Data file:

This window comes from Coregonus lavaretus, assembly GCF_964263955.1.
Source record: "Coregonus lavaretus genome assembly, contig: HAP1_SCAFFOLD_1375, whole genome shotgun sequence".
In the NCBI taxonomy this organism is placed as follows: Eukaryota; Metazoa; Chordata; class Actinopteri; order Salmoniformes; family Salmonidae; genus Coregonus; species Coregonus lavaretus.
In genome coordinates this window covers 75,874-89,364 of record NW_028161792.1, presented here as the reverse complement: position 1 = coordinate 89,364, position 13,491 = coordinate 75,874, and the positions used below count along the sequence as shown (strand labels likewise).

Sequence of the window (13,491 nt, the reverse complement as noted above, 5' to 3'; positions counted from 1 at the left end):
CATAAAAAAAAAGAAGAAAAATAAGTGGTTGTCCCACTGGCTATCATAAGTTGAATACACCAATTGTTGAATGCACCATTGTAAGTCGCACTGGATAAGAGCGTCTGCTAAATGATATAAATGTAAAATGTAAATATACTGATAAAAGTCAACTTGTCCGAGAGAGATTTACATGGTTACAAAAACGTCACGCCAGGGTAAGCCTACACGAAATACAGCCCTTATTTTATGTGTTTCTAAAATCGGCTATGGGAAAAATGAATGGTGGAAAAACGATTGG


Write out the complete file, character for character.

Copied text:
This window comes from Coregonus lavaretus, assembly GCF_964263955.1.
Source record: "Coregonus lavaretus genome assembly, contig: HAP1_SCAFFOLD_1375, whole genome shotgun sequence".
In the NCBI taxonomy this organism is placed as follows: Eukaryota; Metazoa; Chordata; class Actinopteri; order Salmoniformes; family Salmonidae; genus Coregonus; species Coregonus lavaretus.
In genome coordinates this window covers 75,874-89,364 of record NW_028161792.1, presented here as the reverse complement: position 1 = coordinate 89,364, position 13,491 = coordinate 75,874, and the positions used below count along the sequence as shown (strand labels likewise).

Sequence of the window (13,491 nt, the reverse complement as noted above, 5' to 3'; positions counted from 1 at the left end):
CATAAAAAAAAAGAAGAAAAATAAGTGGTTGTCCCACTGGCTATCATAAGTTGAATACACCAATTGTTGAATGCACCATTGTAAGTCGCACTGGATAAGAGCGTCTGCTAAATGATATAAATGTAAAATGTAAATATACTGATAAAAGTCAACTTGTCCGAGAGAGATTTACATGGTTACAAAAACGTCACGCCAGGGTAAGCCTACACGAAATACAGCCCTTATTTTATGTGTTTCTAAAATCGGCTATGGGAAAAATGAATGGTGGAAAAACGATTGG